Humanities in the Village: Gregory Smithsimon, “Liberty Road: Black Middle-Class Suburbs and the Battle Between Civil Rights and Neoliberalism” (March)
March 27 @ 6:30 pm - 7:30 pm
We’re back for March’s Humanities in the Village event with Gregory Smithsimon (Brooklyn College, CUNY)—moderated by JHU’s Professor Lawrence Jackson—for a talk about Smithsimon’s new book, Liberty Road: Black Middle-Class Suburbs and the Battle Between Civil Rights and Neoliberalism (NYU Press, 2022). Join us at the Ivy Bookshop in Mt. Washington at 6:30pm (outdoors on their patio to celebrate the arrival of spring!).
ABOUT THE BOOK: “A unique insight into desegregation in the suburbs and how racial inequality persists.
“Half of Black Americans who live in the one hundred largest metropolitan areas are now living in suburbs, not cities. In Liberty Road, Gregory Smithsimon shows us how this happened, and why it matters, unearthing the hidden role that suburbs played in establishing the Black middle-class.
“Focusing on Liberty Road, a Black middle-class suburb of Baltimore, Smithsimon tells the remarkable story of how residents broke the color barrier, against all odds, in the face of racial discrimination, tensions with suburban whites and urban Blacks, and economic crises like the mortgage meltdown of 2008. Drawing on interviews, census data, and archival research he shows us the unique strategies that suburban Black residents in Liberty Road employed, creating a blueprint for other Black middle-class suburbs.
“Smithsimon re-orients our perspective on race relations in American life to consider the lived experiences and lessons of those who broke the color barrier in unexpected places. Liberty Road shows us that if we want to understand Black America in the twenty-first century, we must look not just to our cities, but to our suburbs as well.” (NYU Press)
ABOUT THE SPEAKERS:
Gregory Smithsimon is professor of sociology at Brooklyn College and the Graduate Center of the City University of New York. His most recent book is Liberty Road: African American Middle-Class Suburbs and the Battle Between Civil Rights and Neoliberalism (NYU Press), a study of the achievements and challenges of African Americans moving to the suburbs of Baltimore. His other books include Cause: And How It Doesn’t Always Equal Effect and September 12: Community and Neighborhood Recovery at Ground Zero. He is an editor of the interdisciplinary urban journal Metropolitics, and has written for publications including the Village Voice, Dissent, the Wall Street Journal Online, and the Daily News. He grew up in Reisterstown and lives in Brooklyn, NY.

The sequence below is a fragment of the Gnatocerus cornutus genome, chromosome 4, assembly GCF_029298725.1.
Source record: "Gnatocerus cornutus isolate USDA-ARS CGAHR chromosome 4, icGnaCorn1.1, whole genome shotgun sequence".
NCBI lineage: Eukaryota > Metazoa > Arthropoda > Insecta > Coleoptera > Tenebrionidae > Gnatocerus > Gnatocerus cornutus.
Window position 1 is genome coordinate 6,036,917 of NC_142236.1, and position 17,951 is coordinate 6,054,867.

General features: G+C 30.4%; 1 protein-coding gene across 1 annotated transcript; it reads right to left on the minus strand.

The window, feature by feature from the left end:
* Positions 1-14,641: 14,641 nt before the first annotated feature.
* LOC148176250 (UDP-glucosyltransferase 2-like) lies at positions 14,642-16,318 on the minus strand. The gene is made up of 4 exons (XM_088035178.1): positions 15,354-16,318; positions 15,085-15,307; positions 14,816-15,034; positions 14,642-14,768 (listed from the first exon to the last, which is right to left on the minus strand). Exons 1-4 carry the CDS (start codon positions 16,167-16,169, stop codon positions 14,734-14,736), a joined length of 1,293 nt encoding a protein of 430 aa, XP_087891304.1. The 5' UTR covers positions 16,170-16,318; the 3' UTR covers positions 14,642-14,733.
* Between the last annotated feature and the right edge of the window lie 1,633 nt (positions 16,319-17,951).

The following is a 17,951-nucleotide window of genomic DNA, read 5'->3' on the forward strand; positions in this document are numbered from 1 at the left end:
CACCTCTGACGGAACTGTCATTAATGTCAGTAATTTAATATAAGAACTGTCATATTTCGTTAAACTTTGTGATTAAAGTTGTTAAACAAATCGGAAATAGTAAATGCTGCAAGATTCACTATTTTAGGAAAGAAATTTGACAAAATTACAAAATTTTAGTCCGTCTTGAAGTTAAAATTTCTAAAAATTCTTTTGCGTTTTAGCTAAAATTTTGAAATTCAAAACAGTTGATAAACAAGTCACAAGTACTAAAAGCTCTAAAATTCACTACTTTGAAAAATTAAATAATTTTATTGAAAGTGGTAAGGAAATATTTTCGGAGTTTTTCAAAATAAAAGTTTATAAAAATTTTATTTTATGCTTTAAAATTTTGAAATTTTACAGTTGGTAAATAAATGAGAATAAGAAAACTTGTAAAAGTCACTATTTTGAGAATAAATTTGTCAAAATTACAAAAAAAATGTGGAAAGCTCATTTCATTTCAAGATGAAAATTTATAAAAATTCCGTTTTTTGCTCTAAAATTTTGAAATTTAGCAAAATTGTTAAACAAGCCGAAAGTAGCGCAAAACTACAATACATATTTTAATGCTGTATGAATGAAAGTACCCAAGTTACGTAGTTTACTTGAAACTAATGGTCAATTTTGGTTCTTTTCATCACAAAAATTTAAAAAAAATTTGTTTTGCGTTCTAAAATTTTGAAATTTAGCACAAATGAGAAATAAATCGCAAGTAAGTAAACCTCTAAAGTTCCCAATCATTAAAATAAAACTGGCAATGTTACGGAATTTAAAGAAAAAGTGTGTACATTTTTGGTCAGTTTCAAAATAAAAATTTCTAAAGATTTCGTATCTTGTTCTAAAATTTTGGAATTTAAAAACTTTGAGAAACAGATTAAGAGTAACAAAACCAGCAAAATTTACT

Lawrence Jackson, Ph.D., is Bloomberg Distinguished Professor of English and History at the Johns Hopkins University and the author of the award-winning books Chester B. Himes: A Biography (W.W. Norton 2017), The Indignant Generation: A Narrative History of African American Writers and Critics (Princeton 2010), My Father’s Name: A Black Virginia Family after the Civil War (Chicago 2012) and Ralph Ellison: Emergence of Genius, 1913-1952 (Wiley 2002). His most recent books are Hold It Real Still: Clint Eastwood, Race, and the Cinema of the American West (Johns Hopkins University Press 2022) and Shelter: A Black Tale of Homeland, Baltimore (Graywolf Press 2022). He earned a Ph.D. in English and American literature at Stanford University, and has held fellowships from the Guggenheim Foundation, the National Humanities Center, and the William J. Fulbright program. In addition to his writing and research, Jackson launched and now serves as director of the Billie Holiday Center for the Liberation Arts, an initiative that showcases and preserves the unique arts, history, and culture of Baltimore.
ALL ARE WELCOME!